Stable nanoscale dispersions of as-produced HiPco SWCNTs (Unidym, Inc.) were produced by ultrasonication of nanotube powder in 1 wt% aqueous solution of Pluronic F 108NF (BASF Corporation) 18-20 followed by ultracentrifugation, which eliminated large SWCNT bundles and dense impurity species. Optical absorbance, photoluminescence, and microscopy measurements were used to determine the dispersion quality of the SWCNT/Pluronic solutions. The SWCNT optical absorbance prior to ultracentrifugation was marked by a broad background signal that varied inversely with wavelength, characteristic of carbonaceous materials (Figure 1A). The significant degree of bundling in this dispersion, led to weak and broad SWCNT-related absorbance peaks. In contrast, the absorbance of well-dispersed SWCNTs following ultracentrifugation revealed strong absorbance peaks arising from metallic and semiconducting SWCNT species. These SWCNT-related peaks were significantly sharper than those prior to centrifugation as a result of the increased proportion of individual SWCNTs in the solution 21. Photoluminescence measurements conducted on the well-dispersed SWCNT solutions also showed clear photoluminescence peaks arising from different semiconducting SWCNT chiralities (Figure 1B). These measurements provide further evidence for individual dispersion of SWCNTs in the Pluronic solution as the fluorescence of semiconducting SWCNTs is known to be quenched by metallic SWCNTs when they are in bundled form 21. Using inductively coupled plasma atomic emission spectroscopy (ICP-AES), we determined that the raw and well-dispersed HiPco SWCNTs had iron impurity levels of 20.6 and 8.5 wt%, respectively. Using different methods, other investigators have achieved lower levels of metal contamination without a change in the observable toxicity 14, 22, thus the reduction in iron impurity levels between the raw and well-dispersed samples is unlikely to influence their relative toxicity.

Figure 1
Characteristics of the nanoscale dispersed SWCNTs

To assess nanotube dispersion and length, the SWCNTs in Pluronic were deposited onto SiO2 substrates 23. Atomic force microscopy of such samples revealed high aspect ratio features with heights of ~1-2 nm, which correspond to the expected height of individual and small bundles of SWCNTs (Figure 1C). In addition, the length of the nanotubes was found to vary between ~100 to 2000 nm with a mode length of ~500 nm (Figure 1D). The SWCNTs dispersed in Pluronic formed a homogenous black mixture that was markedly different from SWCNTs dispersed in saline (Supporting Information Figure S1A versus S1B). Similar dispersion was not observed when particulate matter air pollution less than 2.5 μm in diameter (PM2.5) or crocidolite asbestos were dispersed in Pluronic (Figure S1C-F).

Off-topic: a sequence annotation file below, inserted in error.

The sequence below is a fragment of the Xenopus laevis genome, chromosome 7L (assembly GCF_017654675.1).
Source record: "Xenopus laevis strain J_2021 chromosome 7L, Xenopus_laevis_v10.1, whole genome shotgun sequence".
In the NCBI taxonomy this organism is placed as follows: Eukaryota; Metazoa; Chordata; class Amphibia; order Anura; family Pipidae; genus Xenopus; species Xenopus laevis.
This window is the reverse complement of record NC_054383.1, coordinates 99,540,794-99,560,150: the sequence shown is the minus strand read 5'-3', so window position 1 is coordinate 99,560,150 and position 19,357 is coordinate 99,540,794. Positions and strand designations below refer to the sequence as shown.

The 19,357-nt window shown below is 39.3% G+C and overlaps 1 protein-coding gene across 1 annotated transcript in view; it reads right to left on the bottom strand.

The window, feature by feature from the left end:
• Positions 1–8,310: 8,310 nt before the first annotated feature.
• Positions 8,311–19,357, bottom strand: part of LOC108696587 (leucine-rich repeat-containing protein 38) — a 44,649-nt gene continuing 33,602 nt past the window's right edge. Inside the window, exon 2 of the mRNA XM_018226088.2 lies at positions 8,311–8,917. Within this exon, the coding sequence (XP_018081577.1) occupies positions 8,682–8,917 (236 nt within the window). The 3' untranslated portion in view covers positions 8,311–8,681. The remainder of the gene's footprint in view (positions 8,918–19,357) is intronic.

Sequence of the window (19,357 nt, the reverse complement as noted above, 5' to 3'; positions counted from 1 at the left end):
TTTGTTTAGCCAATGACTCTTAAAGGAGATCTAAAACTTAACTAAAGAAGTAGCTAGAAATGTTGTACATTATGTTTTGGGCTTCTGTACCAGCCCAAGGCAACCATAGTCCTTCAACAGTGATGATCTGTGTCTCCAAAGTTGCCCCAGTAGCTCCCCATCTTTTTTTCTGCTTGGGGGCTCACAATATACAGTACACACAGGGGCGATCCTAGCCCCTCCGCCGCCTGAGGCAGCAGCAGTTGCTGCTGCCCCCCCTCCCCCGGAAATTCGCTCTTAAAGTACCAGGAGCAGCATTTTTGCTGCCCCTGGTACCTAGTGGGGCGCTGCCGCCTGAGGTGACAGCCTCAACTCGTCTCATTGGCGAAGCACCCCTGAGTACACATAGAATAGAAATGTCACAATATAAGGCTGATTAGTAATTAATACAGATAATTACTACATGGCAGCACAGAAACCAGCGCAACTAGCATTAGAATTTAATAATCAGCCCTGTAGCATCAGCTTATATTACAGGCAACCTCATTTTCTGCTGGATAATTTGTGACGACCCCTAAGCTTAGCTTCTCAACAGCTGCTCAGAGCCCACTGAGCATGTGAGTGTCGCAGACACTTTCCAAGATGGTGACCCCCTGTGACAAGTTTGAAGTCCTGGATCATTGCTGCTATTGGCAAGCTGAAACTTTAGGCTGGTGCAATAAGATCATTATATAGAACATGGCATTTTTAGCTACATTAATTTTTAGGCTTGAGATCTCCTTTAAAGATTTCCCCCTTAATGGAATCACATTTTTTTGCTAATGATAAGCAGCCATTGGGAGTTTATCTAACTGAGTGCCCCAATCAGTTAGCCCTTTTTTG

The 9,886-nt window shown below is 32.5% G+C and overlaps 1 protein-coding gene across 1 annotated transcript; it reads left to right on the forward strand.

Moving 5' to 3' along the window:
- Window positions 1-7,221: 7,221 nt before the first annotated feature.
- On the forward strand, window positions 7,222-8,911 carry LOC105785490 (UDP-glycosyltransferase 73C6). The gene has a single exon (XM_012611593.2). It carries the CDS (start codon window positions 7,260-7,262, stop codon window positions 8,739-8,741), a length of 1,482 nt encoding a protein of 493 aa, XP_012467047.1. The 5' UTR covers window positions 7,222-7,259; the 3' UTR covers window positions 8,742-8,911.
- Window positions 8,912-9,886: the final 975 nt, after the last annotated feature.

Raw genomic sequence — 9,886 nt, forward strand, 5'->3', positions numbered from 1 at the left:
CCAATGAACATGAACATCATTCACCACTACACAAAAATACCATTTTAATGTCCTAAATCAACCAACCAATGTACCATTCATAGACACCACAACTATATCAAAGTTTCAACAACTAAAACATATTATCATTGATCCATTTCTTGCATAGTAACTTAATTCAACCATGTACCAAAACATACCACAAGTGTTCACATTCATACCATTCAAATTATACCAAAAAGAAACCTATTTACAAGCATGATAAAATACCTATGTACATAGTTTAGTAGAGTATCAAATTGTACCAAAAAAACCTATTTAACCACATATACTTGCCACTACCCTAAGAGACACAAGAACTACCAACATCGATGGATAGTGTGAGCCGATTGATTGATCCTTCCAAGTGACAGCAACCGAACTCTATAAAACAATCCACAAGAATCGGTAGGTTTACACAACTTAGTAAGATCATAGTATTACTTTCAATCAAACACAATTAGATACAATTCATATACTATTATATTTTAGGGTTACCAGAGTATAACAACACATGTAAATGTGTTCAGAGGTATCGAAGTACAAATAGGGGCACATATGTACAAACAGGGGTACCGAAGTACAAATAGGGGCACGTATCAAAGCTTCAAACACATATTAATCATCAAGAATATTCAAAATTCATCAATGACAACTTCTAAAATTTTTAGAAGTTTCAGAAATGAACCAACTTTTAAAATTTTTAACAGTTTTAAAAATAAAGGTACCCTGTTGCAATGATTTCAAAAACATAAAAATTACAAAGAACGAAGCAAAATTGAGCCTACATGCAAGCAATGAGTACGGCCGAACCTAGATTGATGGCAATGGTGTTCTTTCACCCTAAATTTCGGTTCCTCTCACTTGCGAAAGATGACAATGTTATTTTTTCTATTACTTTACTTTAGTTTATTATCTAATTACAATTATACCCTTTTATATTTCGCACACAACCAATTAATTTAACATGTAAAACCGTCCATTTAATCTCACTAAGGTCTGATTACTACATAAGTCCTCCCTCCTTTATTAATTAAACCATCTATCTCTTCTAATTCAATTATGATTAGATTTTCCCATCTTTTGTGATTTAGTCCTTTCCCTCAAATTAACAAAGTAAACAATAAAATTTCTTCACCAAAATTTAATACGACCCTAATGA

These results suggest that centrifugal processing might provide a scalable method to generate nanoscale dispersed, purified preparations of SWCNTs. Modification of this procedure using multiple block copolymers can also be used to sort the SWCNTs based on their diameter and electrical properties as we have previously described 24.

The in vitro toxicity of SWCNTs is minimal when compared with particles associated with known adverse health effects

Strong epidemiologic data link exposure to particulate matter air pollution less than 2.5 μm in diameter (PM2.5) (mean diameter 30 nm) and asbestos fibers (20 to several hundred nm in diameter and 3 μm in length) with adverse health outcomes 25-28. The toxicity of both PM2.5 and asbestos are thought to be mediated through the generation of reactive oxygen species (ROS), primarily in the mitochondrial electron transport chain 26, 29, 30. ROS generated in response to the particles are thought to induce the activation of antioxidant defenses, cause the release of pro-inflammatory and pro-fibrotic cytokines from inflammatory and epithelial cells, and activate the intrinsic apoptotic pathway 26. To determine whether the administration of aggregated or nanoscale dispersed SWCNTs to alveolar epithelial cells (AECs) results in the generation of ROS and cell death, we exposed a human alveolar epithelial cell line (A549) stably expressing an oxidant sensitive GFP probe localized to the mitochondria (mito-Ro-GFP) to equal doses (by weight) of either PM2.5 collected from the ambient air in Washington, DC, crocidolite asbestos or SWCNTs 29, 31. All of the particles were dispersed in either PBS or in Pluronic (1%) (Figure S1). The administration of PM2.5 or asbestos fibers dispersed in either PBS or Pluronic led to significant oxidation of the probe (Figure 2A) and cell death (Figure 2B), while no oxidation of the probe or cell death was observed in response to either well-dispersed SWCNTs in Pluronic or aggregated SWCNTs in PBS (Figure 2A,B and Figure S2).

Figure 2